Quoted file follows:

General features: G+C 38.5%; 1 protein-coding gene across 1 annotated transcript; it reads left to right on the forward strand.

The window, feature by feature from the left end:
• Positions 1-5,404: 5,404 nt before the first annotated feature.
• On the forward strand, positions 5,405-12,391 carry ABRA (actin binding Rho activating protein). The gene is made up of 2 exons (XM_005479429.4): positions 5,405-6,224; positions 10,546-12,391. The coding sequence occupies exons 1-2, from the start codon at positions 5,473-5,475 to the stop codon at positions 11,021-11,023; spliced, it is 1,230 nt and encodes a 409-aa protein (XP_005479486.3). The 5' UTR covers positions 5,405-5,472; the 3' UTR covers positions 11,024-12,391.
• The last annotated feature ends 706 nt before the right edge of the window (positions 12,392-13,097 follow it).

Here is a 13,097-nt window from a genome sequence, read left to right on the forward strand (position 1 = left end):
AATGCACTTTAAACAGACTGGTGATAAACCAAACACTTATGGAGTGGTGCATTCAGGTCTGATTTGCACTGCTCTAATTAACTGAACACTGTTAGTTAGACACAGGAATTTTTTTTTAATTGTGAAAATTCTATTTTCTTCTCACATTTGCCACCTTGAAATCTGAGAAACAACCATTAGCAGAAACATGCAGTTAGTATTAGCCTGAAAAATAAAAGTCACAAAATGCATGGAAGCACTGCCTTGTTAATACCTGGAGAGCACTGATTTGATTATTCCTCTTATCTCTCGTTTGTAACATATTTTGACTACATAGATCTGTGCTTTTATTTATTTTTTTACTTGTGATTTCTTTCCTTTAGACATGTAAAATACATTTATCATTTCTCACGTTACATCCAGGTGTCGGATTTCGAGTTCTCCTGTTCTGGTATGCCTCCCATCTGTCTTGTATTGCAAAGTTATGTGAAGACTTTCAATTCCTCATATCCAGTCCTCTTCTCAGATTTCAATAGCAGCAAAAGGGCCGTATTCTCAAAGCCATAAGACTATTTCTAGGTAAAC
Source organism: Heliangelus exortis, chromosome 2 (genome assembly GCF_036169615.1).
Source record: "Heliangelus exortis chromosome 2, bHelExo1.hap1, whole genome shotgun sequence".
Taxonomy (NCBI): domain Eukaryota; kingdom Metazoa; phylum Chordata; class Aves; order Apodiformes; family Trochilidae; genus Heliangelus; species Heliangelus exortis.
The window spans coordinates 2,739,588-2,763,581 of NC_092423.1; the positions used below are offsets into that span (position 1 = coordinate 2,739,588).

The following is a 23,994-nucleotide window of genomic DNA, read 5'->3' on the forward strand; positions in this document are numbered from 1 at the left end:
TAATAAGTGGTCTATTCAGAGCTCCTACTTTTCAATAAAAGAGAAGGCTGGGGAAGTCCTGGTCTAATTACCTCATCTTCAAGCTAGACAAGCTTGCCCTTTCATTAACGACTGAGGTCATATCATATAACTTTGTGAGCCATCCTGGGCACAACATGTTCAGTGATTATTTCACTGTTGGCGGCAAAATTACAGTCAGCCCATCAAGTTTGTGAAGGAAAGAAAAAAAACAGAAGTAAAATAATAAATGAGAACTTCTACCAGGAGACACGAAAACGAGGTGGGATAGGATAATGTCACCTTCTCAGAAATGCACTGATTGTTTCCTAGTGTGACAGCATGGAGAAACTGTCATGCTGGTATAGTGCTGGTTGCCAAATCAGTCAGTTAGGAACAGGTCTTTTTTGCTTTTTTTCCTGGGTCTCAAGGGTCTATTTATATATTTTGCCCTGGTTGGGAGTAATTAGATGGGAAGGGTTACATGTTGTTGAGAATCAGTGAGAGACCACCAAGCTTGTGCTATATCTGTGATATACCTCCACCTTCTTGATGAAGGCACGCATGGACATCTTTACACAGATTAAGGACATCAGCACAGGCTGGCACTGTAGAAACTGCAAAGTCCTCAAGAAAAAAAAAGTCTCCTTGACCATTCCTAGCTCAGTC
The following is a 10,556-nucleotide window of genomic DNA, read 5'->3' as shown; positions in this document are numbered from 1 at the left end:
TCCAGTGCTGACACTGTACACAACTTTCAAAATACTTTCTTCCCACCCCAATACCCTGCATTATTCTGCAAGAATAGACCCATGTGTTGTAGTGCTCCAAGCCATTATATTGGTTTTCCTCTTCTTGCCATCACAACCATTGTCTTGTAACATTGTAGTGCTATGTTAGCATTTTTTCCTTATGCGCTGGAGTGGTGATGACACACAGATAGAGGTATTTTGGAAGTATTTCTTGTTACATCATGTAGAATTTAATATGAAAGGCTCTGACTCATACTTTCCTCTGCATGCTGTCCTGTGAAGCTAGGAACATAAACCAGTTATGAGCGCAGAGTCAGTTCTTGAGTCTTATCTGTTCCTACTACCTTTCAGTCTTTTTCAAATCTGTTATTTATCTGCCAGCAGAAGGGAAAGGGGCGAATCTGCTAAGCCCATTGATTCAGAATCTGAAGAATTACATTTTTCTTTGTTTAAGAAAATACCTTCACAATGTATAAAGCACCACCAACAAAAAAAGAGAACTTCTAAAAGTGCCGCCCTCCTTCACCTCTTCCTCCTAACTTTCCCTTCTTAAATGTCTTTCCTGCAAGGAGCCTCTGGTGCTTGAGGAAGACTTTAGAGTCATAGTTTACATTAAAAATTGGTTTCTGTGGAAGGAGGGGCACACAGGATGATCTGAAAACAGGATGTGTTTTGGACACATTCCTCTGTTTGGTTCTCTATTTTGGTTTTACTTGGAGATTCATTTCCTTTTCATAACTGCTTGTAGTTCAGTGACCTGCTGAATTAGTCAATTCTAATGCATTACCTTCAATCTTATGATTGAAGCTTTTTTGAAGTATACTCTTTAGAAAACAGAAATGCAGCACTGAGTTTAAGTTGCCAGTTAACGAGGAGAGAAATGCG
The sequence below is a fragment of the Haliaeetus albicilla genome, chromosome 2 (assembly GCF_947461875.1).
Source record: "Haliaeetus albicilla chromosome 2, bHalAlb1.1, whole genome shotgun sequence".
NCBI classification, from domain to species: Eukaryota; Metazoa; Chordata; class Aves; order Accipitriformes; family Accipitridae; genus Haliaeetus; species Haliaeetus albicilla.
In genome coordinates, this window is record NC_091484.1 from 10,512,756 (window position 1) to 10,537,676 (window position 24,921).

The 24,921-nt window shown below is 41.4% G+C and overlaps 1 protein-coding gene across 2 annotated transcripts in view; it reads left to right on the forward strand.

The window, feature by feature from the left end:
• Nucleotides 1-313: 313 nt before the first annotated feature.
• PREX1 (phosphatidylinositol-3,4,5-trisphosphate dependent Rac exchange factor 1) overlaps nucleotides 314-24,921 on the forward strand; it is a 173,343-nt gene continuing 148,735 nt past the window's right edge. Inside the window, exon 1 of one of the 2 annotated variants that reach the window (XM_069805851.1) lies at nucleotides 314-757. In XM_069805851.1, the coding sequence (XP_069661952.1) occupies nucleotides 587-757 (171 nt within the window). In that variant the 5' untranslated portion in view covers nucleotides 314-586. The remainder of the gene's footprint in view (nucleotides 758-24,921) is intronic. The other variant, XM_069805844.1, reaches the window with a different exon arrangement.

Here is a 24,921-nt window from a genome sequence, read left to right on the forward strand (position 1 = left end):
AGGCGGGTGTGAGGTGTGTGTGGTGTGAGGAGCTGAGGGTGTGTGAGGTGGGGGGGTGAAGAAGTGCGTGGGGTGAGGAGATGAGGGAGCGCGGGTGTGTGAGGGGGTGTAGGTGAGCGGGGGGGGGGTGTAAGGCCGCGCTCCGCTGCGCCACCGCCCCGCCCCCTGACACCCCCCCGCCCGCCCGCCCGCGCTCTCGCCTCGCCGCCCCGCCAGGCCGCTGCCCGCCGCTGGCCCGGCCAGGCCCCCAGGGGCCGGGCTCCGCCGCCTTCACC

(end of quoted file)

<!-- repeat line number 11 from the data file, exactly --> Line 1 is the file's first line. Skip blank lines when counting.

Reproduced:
The window spans coordinates 2,739,588-2,763,581 of NC_092423.1; the positions used below are offsets into that span (position 1 = coordinate 2,739,588).